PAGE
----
·     Unlike other area shelters, BCAS will no longer pick up strays found by citizens unless citizens contact BCAS within 24 hours.  This disproportionately affects low-income people without transportation to BCAS, which is located far away from many county jurisdictions in Baldwin.

     We detail all we have learned in this addendum to the Commission’s annual report. We urgently request that appropriate steps be taken as soon as possible to remedy the many problems that plague Baltimore County Animal Services.
  
II.            BCAS Live Release Statistics Are Not Real

     BCAS is required to provide quarterly statistics to the MD Dept. of Agriculture.
     These statistics, among other things, calculate BCAS’s live release rate, or the number of animals that leave BCAS alive through reunion with owners, adoption or rescue.
     We’ve learned that BCAS managers manipulate statistics to falsely inflate live release numbers.
     Live release statistics are calculated by determining the percentage of animals taken in by BCAS that are euthanized because of very old age, serious illness, severe aggression, or lack of space.     
   There is another kind of euthanasia called “Owner Requested Euthanasia” and happens when pet owners bring in their animals that are near end of life to be humanely pout to sleep. This euthanasia does not impact live release numbers. And BCAS has found a way to move some of its euthanasia numbers into this category to create an appearance of higher live release statistics.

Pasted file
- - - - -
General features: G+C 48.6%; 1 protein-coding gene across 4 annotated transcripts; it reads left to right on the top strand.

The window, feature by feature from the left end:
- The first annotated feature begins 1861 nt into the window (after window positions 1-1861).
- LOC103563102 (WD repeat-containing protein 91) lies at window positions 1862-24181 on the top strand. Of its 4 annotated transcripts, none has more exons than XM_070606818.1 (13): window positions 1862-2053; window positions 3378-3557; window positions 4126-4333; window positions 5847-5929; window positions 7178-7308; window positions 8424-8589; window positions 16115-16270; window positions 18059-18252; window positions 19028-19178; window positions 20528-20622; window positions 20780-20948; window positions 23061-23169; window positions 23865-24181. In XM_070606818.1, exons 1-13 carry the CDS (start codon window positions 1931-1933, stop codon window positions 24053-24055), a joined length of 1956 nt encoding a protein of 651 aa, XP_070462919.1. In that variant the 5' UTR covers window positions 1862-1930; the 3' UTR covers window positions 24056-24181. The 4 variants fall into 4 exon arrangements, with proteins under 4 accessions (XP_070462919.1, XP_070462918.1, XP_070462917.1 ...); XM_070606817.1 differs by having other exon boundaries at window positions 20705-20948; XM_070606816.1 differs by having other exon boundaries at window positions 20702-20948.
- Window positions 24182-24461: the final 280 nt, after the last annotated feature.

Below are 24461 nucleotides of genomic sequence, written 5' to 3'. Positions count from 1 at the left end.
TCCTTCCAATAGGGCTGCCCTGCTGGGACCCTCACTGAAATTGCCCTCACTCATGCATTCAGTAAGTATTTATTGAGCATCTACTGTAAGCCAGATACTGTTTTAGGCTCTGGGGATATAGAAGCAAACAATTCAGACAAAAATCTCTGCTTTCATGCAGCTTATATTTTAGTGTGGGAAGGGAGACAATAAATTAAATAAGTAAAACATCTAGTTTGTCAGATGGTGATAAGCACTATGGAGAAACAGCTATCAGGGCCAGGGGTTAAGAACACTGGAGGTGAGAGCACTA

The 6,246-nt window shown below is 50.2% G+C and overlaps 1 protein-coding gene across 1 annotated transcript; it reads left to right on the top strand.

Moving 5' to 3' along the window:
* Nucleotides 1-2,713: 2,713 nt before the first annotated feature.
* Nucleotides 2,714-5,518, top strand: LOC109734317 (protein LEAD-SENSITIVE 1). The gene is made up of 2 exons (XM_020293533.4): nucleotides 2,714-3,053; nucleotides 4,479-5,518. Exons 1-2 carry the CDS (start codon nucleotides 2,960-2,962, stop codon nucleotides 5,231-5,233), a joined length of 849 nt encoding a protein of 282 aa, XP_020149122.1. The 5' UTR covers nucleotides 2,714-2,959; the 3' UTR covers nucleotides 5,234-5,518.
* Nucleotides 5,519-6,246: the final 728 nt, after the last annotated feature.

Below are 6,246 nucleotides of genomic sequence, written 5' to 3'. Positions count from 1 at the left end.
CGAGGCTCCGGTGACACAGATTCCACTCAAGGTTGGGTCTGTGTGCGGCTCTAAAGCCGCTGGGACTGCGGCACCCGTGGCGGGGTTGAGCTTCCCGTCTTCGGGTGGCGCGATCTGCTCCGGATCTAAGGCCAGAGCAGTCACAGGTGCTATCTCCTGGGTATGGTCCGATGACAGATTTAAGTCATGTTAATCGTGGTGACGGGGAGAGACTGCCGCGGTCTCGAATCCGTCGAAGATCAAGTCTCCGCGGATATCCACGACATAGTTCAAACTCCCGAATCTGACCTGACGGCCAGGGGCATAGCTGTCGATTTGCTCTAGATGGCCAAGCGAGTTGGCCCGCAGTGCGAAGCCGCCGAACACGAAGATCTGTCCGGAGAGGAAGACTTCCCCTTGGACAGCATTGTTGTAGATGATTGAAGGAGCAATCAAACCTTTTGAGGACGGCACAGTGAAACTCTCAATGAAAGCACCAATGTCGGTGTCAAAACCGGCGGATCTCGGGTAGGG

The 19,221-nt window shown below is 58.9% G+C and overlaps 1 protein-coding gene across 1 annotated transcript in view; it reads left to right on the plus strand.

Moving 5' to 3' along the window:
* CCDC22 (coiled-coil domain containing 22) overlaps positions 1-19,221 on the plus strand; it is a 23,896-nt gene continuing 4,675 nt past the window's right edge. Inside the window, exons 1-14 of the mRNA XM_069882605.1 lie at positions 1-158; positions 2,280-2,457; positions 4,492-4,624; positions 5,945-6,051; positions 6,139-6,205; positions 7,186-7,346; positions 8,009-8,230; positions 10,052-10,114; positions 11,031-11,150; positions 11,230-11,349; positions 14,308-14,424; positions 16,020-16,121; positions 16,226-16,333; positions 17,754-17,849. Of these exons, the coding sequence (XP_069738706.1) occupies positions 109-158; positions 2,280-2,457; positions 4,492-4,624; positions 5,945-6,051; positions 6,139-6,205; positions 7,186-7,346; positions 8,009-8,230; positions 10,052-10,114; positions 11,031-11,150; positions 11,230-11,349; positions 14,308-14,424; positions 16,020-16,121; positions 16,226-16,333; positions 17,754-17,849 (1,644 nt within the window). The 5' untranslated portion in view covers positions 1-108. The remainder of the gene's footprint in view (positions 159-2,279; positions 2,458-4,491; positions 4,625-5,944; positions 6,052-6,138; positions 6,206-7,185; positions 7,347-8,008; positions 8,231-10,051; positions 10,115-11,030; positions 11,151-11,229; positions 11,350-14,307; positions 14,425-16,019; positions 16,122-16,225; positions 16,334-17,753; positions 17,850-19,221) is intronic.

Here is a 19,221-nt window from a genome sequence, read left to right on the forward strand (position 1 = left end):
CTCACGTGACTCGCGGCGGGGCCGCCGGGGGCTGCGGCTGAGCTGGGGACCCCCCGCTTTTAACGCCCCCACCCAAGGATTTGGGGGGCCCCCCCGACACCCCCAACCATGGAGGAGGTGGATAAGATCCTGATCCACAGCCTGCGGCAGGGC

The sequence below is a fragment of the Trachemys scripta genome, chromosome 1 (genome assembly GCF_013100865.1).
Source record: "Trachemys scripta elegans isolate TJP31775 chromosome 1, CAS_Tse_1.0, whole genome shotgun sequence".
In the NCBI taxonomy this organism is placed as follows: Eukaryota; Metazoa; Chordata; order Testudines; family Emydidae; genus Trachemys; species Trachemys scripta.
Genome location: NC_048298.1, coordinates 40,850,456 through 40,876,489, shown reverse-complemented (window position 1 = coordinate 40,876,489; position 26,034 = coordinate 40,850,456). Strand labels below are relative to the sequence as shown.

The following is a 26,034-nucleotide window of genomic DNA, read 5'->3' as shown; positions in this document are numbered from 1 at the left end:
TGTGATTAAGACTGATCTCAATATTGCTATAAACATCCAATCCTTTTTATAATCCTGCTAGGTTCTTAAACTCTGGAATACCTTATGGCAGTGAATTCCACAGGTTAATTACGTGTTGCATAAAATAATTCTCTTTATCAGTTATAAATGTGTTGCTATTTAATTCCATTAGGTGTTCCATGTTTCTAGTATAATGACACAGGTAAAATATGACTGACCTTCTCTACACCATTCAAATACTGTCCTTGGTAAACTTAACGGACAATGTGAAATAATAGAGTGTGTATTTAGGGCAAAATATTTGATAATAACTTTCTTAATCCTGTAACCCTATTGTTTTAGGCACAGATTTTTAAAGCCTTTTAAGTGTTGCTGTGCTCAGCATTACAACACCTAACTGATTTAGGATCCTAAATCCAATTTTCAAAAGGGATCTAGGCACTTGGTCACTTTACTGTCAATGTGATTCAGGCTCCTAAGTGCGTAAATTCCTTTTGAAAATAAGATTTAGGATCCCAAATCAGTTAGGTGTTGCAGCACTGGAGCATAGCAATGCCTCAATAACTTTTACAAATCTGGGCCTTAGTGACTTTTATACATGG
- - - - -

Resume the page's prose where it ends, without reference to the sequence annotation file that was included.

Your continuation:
Commission members recently became suspicious when we noticed a very large increase in owner requested euthanasia at BCAS, as you’ll see in the following chart:  

                        OWNER REQUESTED EUTHANASIA BY QUARTER               

                                                                DOGS


    2015
    2016
    2017
    2018
1STQTR.
      25 
      27 

      33 

      55 

2NDQTR.
      31 

      20 

      43 

52 

3RDQTR.
      40 

      27 

      40 

81 

4THQTR.
      21 


      28 

      59 
Not available till end of December 2018


                                                                 CATS


   2015
   2016
   2017
   2018
1stQTR.

      34 

      19 

      19 

      66 

2NDQTR

      14 

     19 

      43 

52 

3RDQTR.

      34 

      60 

      41 

75 

4THQTR.

      23 

     23 

      40 
Not available till end of December, 2018

     We have learned one reason for the increase. BCAS staff has been directed to pressure some citizens surrendering pets to sign a form requesting euthanasia of their animals.  
     This happens when the animal is one that staff suspects will be difficult to place through adoption or rescue (animals that have a bite history or medical problem.) 
     When BCAS staff is unsuccessful in efforts to get a citizen to sign the form that requests euthanasia, they are required to get a supervisor who will then exert more pressure.

     Managers also employ another practice to make it appear that live release rates are better than they really are. They give intake numbers to cats brought in for TNR (Trap Neuter Return) as if they are being brought into the shelter to be impounded. This is, of course, untrue. These animals are not impounded. They’re brought in merely for the TNR service and released. 
     As a result, BCAS takes “credit” for these animals twice, in both numbers for TNR and live release. It would be like giving intake numbers to personal pets brought in by their owners for spay/neuter surgery. 

      When the public cannot trust BCAS to provide accurate data, what can they trust?

III.          BCAS has turned Trap Neuter Return into Trap Neuter Abandon

     The Commission’s annual report outlines serious problems in Baltimore County’s TNR program.